Yoga in its asana form has spread worldwide in a remarkable manner. While an interest in deeper yoga practices also continues to steadily grow, much confusion remains as to the real nature and goal of Yoga practice. Many people look to the Yoga Sutras of Patanjali as the main text for guidance on Yoga.
Yet the Yoga Sutras, though presenting what is essentially a science of consciousness, is commonly scaled down to physical, psychological and personal considerations, in which any transcendent vision is easily lost.
A clear reading of the text shows us that Yoga Sutras teaches us how to move beyond the body and the mind to the Purusha, the seer or pure consciousness that stands above all that can be seen or cognized. The goal of Yoga is not simply to develop or heal the body and mind, though these have their value, but to reach our true nature that is not limited by body or mind, time or space.
Yoga Sutras defines Yoga as the "negation (nirodha) of the vrittis of activities of the chitta" or mind in the broadest sense of the term (YS I.2). This is a definition of Samadhi or the state of unitary awareness. When it occurs "there is abidance in the Self-nature of the seer or Purusha" beyond all death and sorrow (YS I.3). Such is the foundation of the traditional Yoga.
These statements connect us to the last sutra in the Yoga Sutras about Kaivalya or the ultimate realization of the Purusha, with Yoga Sutras ending with "Chiti Shakti or the power of consciousness abiding in its own nature" (YS IV.34), with the seer and its power of seeing as one. In other words, the goal of Yoga is Self-realization, abiding in an unbounded awareness beyond all the qualities or gunas of nature (Prakriti).
If this mastery of the mind in not achieved then the Sutras states our awareness "assumes the form of the activities of the mind" and fails to recognize the Seer (YS I.4). We get lost in our thoughts and caught in the external world, unable to connect to the Seer or power of consciousness within.
Nature of Chitta or Mind in Yoga Sutras
Here we must understand what chitta or mind refers to. Chitta and its functions are not the true Self or Purusha, but constitute its internal instrument or antahkarana for gaining knowledge of the outer world. The functions of chitta include all aspects of memory, right and wrong perception, imagination and even sleep - mind or conditioned consciousness on all levels.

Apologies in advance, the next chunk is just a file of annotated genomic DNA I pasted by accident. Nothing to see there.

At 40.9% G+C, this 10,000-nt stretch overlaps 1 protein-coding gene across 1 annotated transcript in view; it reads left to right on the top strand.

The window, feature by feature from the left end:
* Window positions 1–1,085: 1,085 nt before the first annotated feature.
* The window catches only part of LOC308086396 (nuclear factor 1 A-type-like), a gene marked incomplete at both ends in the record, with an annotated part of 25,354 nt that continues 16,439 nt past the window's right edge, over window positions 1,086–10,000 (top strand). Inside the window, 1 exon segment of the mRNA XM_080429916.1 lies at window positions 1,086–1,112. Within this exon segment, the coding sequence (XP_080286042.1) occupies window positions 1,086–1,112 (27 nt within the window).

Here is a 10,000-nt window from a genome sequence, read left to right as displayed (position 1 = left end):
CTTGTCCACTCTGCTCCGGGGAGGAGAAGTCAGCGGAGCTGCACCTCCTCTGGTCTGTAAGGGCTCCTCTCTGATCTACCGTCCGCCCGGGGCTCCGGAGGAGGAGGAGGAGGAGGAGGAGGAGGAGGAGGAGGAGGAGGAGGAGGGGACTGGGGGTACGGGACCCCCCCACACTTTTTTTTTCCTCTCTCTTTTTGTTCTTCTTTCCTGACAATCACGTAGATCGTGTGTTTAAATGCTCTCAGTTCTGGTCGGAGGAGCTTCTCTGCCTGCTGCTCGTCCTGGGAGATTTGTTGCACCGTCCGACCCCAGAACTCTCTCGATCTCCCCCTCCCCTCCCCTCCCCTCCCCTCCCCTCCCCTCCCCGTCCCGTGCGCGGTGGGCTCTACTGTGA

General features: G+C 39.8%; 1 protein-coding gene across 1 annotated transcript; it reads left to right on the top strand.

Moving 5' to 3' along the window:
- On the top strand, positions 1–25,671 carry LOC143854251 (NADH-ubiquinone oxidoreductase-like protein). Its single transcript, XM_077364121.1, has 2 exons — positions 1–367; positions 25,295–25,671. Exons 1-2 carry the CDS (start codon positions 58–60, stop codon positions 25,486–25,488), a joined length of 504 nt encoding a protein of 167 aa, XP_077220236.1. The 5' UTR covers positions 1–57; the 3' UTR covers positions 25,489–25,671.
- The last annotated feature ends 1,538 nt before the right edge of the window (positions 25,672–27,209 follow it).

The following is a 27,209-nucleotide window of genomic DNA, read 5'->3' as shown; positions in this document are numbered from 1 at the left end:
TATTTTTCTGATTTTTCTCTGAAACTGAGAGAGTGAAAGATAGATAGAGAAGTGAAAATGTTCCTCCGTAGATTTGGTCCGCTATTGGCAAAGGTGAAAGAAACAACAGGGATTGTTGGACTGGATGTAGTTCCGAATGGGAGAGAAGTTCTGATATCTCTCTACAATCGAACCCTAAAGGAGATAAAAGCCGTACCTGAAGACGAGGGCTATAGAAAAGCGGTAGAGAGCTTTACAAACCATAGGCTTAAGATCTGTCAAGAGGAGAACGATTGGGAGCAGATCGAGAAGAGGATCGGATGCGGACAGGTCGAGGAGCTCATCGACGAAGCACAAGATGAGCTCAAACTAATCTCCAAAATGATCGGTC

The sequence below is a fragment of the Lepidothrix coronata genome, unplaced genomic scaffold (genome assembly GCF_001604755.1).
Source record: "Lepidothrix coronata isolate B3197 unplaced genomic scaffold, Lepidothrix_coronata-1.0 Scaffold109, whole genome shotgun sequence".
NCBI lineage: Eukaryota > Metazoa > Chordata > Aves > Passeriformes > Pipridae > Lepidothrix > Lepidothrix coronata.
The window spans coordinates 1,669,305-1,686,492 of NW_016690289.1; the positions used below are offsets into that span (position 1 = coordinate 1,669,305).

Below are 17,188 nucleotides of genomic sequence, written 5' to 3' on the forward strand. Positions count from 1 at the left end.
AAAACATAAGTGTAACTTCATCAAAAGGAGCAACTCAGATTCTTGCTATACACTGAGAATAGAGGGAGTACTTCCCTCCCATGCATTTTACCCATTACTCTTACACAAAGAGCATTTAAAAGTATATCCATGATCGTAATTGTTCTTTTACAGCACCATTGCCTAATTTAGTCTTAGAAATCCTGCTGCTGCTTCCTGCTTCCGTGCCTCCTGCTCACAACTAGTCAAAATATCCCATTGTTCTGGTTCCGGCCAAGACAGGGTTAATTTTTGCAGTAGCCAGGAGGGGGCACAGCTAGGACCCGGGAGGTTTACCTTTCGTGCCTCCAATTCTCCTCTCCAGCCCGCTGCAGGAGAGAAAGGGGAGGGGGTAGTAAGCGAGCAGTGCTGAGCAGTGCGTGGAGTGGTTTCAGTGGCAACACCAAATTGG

Chitta, we must note, is part of Prakriti or the world of nature, reflects its qualities (gunas) and works according to its laws and processes. The mind or chitta is the subtlest aspect of nature and it karmic core persists from one incarnation to another. Mind is not consciousness and has no consciousness of its own. It operates only through the reflected light of the Purusha. In other words, the mind is not you, your true Self or reality but only your mental instrumentality that you must learn to master from the standpoint of a higher awareness or it will lead you into ignorance and sorrow.
Nirodha or Negation of the Mind
The key to understanding the Yoga Sutras is understanding what the term nirodha indicates, which I rendered earlier as negation, though it has no equivalent in the English language. Nirodha is samadhi that takes us beyond the movements of the mind, yet it implies many factors to arrive at it including vairagya and viveka, detachment and discernment.
Nirodha is sometimes called control of the mind but it is not a control of the mind by the mind but according to a higher awareness beyond the mind. Nirodha does not inhibit the right functioning of the mind. It simply removes any sense of identification of the Self with the activities of the mind. When there is no longer any identification with the mind, the mind functions like an objective instrument, meaning we can turn our minds off or on as needed, but are not seeking of truth or happiness through the mind. Ideas of "I am the body" or "I am the mind" come to an end. Nirodha is not simply a non-functioning state of the mind, which we can experience in deep sleep and several other states, but transcendence of the mind.
In the nirodha state the identification between Purusha and Prakriti or the seer and the seen is removed. This is the same as removing the confusion between Self and not-self, the eternal and transient, being and non-being, light and darkness as the Upanishads proclaim. This liberation of our Self-nature from any externality is the core teaching the Yoga Sutras. The other views, methods, principles and practices of Yoga are only support factors for this higher Self-knowledge.
The Light of Yoga
We can certainly benefit from Yoga practices on many ways relative to all aspects of our lives, but the true goal of Yoga is about our inner being for whom our physical lives are but one episode or expression in a greater eternal reality and unbounded existence. This may at first sound abstract, metaphysical and unachievable. But if we look deeply within we can discern that the essence of our being is the light of consciousness, not the compulsions of the mind or the biology of the body. This is the light of Yoga.
Om Sri Yoga Purushaya Namah!
(Dr David Frawley, or Pandit Vamadeva Shastri, is a Western-born Vedacharya, who teaches an integral approach to Yoga, Vedanta, Ayurveda and Vedic studies. He is the author of 50 books published in 20 languages, and is a recipient of the Padma Bhushan from the Government of India. He is the director of the American Institute of Vedic Studies.)
(Disclaimer: The opinions expressed above are the personal views of the author and do not reflect the views of ZMCL.)